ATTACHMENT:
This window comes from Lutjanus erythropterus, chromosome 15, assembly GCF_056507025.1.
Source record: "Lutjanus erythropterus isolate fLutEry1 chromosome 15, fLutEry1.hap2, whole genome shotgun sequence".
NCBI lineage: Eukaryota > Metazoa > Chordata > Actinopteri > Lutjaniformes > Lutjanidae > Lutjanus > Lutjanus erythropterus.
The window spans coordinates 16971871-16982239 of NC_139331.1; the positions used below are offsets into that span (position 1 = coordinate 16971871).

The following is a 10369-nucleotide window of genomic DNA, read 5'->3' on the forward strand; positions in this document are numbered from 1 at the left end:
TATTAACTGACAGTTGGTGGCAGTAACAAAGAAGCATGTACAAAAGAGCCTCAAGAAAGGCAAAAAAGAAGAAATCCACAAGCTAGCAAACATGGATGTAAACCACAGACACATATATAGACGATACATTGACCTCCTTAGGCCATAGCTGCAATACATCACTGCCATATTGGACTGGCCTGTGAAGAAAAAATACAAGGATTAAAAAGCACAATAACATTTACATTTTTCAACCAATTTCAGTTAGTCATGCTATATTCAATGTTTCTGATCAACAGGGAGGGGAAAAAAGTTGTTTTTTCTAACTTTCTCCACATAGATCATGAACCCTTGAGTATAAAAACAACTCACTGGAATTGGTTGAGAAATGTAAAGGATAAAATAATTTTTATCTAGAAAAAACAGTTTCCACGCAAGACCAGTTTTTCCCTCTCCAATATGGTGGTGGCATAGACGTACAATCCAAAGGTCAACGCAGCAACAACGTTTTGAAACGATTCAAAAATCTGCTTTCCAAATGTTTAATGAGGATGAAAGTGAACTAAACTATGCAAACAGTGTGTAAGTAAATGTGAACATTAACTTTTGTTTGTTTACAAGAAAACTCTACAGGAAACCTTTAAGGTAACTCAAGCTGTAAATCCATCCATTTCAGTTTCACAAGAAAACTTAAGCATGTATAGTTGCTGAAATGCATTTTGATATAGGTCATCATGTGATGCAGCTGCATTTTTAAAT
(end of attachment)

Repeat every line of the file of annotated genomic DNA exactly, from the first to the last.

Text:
This window comes from Lutjanus erythropterus, chromosome 15, assembly GCF_056507025.1.
Source record: "Lutjanus erythropterus isolate fLutEry1 chromosome 15, fLutEry1.hap2, whole genome shotgun sequence".
NCBI lineage: Eukaryota > Metazoa > Chordata > Actinopteri > Lutjaniformes > Lutjanidae > Lutjanus > Lutjanus erythropterus.
The window spans coordinates 16971871-16982239 of NC_139331.1; the positions used below are offsets into that span (position 1 = coordinate 16971871).

The following is a 10369-nucleotide window of genomic DNA, read 5'->3' on the forward strand; positions in this document are numbered from 1 at the left end:
TATTAACTGACAGTTGGTGGCAGTAACAAAGAAGCATGTACAAAAGAGCCTCAAGAAAGGCAAAAAAGAAGAAATCCACAAGCTAGCAAACATGGATGTAAACCACAGACACATATATAGACGATACATTGACCTCCTTAGGCCATAGCTGCAATACATCACTGCCATATTGGACTGGCCTGTGAAGAAAAAATACAAGGATTAAAAAGCACAATAACATTTACATTTTTCAACCAATTTCAGTTAGTCATGCTATATTCAATGTTTCTGATCAACAGGGAGGGGAAAAAAGTTGTTTTTTCTAACTTTCTCCACATAGATCATGAACCCTTGAGTATAAAAACAACTCACTGGAATTGGTTGAGAAATGTAAAGGATAAAATAATTTTTATCTAGAAAAAACAGTTTCCACGCAAGACCAGTTTTTCCCTCTCCAATATGGTGGTGGCATAGACGTACAATCCAAAGGTCAACGCAGCAACAACGTTTTGAAACGATTCAAAAATCTGCTTTCCAAATGTTTAATGAGGATGAAAGTGAACTAAACTATGCAAACAGTGTGTAAGTAAATGTGAACATTAACTTTTGTTTGTTTACAAGAAAACTCTACAGGAAACCTTTAAGGTAACTCAAGCTGTAAATCCATCCATTTCAGTTTCACAAGAAAACTTAAGCATGTATAGTTGCTGAAATGCATTTTGATATAGGTCATCATGTGATGCAGCTGCATTTTTAAAT